“Surely You’re Joking, Mr. Feynman!”

Adventures of a Curious Character

My book review this week is Surely You’re Joking Mr. Feynman by Richard P. Feynman.

Besides winning the Nobel Prize in physics in 1965, Feynman was an eccentric, larger than life character with a list of achievements and accolades that are hard to fathom. He actively worked on the development of the atomic bomb, traded ideas with Einstein, Bohr, and Nick the Greek, cracked safes guarding highly sensitive atomic secrets, played bongo drums for a ballet, along with a host of other eclectic activities and accomplishments. This is a highly entertaining book full of funny stories, technical theory, and valuable life principles.

My takeaways from this book are the principles that Feynman discovered and exemplified throughout his life. I have listed a few of them below:

  • Cultivate a never-ending curiosity about how things work.
  • Make up simple, easy to understand examples to explain complex problems and situations.
  • When presenting a topic to an audience, focus on your topic and not the audience.
  • Hard work, focused thought, and continuous learning by a dedicated few will always outperform a large organization staffed with people without these traits.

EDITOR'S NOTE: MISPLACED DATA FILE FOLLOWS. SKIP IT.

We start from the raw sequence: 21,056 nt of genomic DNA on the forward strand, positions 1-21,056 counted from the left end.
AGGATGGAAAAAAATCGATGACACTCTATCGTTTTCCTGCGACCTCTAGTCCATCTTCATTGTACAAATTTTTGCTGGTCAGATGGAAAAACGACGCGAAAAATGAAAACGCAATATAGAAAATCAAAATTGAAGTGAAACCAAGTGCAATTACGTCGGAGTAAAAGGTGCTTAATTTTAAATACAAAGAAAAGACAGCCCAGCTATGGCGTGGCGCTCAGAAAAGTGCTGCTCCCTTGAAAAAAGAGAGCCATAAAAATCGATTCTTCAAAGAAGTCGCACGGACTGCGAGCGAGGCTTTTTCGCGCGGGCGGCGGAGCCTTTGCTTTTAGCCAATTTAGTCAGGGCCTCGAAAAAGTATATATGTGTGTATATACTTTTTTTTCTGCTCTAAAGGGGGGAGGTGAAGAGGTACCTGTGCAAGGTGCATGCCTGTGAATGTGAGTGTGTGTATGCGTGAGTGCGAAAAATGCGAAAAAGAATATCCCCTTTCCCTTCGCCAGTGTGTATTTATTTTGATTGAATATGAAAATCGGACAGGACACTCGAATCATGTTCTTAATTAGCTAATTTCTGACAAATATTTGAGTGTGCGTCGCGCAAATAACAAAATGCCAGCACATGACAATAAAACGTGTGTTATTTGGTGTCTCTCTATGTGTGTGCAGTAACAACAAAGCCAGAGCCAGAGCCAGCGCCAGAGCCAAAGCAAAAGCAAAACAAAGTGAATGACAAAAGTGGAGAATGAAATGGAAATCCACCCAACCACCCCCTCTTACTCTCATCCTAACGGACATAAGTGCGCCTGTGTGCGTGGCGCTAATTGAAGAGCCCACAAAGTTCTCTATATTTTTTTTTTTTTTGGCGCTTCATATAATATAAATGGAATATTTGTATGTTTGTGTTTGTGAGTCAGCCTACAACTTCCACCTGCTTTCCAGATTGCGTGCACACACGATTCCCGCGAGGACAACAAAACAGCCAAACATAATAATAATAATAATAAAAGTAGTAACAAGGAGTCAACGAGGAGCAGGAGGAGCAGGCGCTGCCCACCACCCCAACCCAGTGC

• Resistance to innovation is cross-cultural and universal and must be overcome to be successful.
  • Everyone has “a box of tools” that are valuable. Share your “tools” freely and most people will share in return.
  • It doesn’t take a lot of effort to deliver a lecture or workshop. It takes a tremendous amount of effort to prepare for that lecture or workshop. Don’t underestimate the preparation effort.
  • Application of wisdom and science to focused daydreaming can lead to a Nobel prize!
  • Don’t be intimidated by the expertise of others. Understand the new and complicated concepts by imagining you are a student again and studying the details.
  • It isn’t the stuff, but the power to make the stuff, that is important.


Note that I have previously reviewed the following books in 2018:

  1. Tim O’Reilly’s Whats the Future and Why Its Up to Us
  2. Steven Pressfield’s The War of Art
  3. Timothy Ferriss’ Tribe of Mentors


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